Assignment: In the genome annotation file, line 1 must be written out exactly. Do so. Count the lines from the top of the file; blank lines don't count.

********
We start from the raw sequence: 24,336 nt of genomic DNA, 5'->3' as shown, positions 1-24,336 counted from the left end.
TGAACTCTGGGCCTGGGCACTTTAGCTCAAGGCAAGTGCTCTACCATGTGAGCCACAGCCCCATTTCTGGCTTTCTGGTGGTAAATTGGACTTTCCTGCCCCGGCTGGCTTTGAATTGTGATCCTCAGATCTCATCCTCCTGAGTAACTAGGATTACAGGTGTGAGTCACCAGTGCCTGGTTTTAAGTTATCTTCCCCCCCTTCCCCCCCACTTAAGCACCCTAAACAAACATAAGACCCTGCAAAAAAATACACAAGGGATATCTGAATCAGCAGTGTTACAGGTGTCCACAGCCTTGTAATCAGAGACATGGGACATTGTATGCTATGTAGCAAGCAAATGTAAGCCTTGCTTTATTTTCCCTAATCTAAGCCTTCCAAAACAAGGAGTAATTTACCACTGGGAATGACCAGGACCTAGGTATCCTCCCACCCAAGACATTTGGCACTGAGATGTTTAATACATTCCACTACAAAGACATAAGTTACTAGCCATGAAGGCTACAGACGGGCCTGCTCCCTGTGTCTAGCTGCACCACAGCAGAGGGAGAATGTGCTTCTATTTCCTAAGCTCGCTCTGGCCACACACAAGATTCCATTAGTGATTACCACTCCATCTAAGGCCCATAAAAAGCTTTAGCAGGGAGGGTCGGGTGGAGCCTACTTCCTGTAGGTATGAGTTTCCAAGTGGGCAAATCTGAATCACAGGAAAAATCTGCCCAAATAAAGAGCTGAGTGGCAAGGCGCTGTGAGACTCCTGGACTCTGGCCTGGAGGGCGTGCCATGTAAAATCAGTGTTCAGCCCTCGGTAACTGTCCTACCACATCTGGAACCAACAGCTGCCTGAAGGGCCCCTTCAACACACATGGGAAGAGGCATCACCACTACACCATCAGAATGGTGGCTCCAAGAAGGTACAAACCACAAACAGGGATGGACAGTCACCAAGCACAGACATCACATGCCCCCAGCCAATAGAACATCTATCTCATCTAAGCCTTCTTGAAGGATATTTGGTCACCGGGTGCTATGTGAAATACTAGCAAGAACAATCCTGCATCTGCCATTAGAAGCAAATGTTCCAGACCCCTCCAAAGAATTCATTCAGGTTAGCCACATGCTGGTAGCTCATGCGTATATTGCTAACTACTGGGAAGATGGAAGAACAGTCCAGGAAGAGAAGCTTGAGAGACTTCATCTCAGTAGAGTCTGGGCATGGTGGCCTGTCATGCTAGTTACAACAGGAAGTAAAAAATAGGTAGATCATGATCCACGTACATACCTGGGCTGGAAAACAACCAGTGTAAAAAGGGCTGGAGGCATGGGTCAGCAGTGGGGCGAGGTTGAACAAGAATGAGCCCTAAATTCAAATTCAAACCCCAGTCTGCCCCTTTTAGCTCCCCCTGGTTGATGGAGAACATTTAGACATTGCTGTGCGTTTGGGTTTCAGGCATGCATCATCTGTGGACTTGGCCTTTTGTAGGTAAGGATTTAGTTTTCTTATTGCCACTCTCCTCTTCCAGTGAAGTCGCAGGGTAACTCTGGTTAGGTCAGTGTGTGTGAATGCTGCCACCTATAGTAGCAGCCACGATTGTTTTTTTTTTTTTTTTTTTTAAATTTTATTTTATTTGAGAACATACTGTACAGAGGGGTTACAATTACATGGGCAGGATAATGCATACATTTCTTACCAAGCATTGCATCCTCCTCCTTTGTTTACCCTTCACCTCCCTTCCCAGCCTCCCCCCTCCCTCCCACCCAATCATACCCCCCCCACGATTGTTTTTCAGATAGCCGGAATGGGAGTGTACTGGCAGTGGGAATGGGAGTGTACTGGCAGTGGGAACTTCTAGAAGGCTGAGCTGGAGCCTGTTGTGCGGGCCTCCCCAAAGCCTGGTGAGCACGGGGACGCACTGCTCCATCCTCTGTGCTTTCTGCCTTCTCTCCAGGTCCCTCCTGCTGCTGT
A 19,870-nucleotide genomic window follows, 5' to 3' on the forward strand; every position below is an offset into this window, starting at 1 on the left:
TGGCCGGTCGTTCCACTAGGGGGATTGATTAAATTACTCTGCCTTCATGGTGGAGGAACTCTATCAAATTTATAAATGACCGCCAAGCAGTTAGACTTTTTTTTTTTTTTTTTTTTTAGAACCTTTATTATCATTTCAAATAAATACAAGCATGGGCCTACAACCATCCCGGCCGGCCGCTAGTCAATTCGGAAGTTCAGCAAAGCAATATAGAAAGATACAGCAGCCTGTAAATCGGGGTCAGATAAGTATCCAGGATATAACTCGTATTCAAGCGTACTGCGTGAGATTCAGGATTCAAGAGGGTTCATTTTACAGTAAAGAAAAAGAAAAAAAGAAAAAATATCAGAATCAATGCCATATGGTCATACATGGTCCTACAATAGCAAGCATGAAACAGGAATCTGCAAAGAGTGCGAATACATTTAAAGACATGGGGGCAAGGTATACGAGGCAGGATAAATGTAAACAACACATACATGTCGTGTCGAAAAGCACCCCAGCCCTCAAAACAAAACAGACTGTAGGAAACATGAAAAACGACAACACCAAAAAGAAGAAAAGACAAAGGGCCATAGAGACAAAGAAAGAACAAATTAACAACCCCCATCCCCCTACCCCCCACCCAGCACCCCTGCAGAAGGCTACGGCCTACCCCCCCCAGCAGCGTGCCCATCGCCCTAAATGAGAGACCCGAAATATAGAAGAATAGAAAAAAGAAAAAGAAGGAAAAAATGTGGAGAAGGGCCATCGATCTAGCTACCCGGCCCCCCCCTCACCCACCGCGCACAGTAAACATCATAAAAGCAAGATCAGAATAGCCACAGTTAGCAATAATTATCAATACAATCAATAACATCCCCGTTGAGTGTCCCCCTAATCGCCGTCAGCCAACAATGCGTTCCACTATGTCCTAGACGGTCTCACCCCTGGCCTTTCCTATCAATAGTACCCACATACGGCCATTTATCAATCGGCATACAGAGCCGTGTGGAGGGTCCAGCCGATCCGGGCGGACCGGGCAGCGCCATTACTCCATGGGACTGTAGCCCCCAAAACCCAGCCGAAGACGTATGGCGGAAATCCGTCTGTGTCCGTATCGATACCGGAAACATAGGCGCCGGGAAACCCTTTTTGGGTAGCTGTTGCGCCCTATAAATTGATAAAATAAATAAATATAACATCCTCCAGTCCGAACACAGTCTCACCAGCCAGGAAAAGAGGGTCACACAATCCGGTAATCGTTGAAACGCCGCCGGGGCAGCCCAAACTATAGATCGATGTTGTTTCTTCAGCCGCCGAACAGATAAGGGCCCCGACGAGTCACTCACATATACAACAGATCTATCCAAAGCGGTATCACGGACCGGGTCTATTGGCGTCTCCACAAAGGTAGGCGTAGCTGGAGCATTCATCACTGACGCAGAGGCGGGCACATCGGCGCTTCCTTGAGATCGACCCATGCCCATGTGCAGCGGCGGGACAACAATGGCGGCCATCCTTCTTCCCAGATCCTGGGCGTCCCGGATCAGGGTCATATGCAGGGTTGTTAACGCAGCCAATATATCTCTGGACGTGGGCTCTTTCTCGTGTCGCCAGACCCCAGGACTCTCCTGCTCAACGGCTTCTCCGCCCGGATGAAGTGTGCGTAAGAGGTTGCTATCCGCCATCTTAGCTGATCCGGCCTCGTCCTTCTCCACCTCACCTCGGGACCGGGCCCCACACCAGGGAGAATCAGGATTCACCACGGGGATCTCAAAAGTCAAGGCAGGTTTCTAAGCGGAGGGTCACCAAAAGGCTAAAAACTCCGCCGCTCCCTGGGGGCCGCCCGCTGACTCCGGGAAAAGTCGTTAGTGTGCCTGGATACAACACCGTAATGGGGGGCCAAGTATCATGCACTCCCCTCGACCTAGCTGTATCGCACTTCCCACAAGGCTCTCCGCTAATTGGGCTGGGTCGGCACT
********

We start from the raw sequence: 24,336 nt of genomic DNA, 5'->3' as shown, positions 1-24,336 counted from the left end.